Legislature(2019 - 2020)SENATE FINANCE 532
04/18/2019 09:00 AM FINANCE
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|Presentation: Updated Labor Contract - Department of Administration|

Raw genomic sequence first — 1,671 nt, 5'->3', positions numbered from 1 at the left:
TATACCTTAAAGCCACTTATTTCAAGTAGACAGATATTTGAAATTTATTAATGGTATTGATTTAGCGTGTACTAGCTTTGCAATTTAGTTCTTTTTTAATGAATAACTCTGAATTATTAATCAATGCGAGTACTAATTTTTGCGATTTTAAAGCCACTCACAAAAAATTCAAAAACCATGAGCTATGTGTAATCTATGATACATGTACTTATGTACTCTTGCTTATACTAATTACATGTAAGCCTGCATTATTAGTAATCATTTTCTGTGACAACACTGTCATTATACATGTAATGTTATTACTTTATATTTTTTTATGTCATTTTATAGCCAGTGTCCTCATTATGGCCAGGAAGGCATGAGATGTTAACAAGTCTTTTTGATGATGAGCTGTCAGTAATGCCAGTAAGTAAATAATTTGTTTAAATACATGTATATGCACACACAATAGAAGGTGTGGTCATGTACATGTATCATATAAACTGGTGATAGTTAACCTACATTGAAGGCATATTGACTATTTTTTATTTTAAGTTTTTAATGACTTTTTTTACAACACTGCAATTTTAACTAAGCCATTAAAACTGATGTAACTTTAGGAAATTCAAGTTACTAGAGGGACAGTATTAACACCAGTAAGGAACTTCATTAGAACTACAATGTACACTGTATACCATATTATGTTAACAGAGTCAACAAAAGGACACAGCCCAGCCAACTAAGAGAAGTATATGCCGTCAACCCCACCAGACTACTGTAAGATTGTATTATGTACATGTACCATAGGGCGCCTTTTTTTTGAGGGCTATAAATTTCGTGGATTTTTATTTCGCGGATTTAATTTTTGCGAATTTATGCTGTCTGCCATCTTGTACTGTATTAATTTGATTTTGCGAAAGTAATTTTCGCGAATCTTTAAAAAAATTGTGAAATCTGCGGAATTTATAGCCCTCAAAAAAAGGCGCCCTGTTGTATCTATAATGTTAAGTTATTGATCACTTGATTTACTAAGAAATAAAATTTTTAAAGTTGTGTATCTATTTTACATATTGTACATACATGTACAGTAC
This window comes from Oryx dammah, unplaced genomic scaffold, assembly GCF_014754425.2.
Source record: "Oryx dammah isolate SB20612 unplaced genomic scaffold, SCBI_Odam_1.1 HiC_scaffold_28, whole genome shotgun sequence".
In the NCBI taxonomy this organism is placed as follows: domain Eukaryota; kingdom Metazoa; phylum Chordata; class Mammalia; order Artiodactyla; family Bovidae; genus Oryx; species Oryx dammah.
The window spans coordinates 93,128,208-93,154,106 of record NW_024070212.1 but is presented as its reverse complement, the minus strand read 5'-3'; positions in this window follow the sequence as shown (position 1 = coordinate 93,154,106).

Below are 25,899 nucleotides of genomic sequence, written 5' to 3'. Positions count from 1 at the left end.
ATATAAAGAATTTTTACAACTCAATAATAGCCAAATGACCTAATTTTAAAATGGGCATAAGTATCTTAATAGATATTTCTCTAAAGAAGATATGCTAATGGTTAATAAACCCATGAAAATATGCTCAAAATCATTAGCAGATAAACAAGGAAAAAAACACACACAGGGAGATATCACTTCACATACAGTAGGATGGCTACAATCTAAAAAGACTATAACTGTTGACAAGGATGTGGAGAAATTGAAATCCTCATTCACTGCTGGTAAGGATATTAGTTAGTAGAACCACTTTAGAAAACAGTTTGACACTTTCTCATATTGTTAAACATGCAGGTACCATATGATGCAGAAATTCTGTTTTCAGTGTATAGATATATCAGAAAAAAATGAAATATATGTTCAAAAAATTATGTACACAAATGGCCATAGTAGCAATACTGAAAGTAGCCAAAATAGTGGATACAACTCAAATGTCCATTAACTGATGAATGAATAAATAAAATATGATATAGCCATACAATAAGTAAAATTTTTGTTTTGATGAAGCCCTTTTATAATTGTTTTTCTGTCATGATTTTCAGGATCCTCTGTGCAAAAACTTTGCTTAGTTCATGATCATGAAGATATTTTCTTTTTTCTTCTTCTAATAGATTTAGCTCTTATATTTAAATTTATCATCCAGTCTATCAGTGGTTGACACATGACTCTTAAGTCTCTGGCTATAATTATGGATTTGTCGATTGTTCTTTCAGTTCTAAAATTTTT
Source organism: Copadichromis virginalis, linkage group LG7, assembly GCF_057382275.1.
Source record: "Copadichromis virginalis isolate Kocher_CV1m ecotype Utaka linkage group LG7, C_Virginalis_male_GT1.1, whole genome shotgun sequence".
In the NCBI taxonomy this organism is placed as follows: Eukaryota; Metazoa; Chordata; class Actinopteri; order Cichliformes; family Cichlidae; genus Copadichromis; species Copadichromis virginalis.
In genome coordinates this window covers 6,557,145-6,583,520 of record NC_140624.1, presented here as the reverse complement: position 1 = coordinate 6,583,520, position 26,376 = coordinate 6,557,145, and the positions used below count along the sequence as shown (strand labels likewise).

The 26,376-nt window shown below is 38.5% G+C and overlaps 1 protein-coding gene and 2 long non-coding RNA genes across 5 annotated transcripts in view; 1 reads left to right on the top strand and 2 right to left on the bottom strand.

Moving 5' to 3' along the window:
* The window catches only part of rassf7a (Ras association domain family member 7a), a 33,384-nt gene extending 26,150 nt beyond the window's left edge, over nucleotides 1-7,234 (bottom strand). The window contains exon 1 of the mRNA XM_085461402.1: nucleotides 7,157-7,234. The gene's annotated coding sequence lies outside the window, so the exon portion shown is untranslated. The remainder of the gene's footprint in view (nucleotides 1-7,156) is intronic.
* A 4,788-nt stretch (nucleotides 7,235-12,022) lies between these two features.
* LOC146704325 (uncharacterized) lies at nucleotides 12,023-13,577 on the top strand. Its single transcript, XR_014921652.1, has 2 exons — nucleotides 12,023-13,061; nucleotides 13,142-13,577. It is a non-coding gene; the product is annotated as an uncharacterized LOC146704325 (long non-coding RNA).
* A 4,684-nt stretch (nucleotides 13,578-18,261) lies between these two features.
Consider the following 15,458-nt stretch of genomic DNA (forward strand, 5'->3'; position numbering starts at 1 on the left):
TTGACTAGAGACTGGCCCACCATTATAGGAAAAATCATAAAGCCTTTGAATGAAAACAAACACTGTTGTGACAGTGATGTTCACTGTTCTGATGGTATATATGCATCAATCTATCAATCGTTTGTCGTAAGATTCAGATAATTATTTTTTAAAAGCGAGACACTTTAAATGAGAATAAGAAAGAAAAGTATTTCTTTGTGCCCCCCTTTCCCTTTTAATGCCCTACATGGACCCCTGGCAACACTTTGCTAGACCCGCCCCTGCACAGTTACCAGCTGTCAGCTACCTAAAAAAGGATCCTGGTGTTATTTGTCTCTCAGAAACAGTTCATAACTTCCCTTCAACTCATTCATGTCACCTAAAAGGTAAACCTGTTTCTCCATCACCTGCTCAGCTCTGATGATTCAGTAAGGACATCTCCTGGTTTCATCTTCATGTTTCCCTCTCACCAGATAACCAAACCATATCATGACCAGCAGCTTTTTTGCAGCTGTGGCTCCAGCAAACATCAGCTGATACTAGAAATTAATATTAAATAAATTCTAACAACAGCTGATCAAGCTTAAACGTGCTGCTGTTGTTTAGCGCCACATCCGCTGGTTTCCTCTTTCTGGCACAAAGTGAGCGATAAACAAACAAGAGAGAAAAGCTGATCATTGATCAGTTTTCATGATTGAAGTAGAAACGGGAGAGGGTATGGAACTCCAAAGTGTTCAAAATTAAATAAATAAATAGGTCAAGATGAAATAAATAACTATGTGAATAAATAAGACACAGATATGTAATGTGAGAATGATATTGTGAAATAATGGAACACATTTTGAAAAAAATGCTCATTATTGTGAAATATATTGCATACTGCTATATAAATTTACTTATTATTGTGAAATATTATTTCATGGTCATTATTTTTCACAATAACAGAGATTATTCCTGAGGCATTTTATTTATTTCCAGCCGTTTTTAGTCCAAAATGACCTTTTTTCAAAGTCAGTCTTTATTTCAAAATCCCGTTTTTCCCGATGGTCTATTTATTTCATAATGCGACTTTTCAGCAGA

* first hearing in first committee of referral
= bill was previously heard/scheduled
= bill was previously heard/scheduled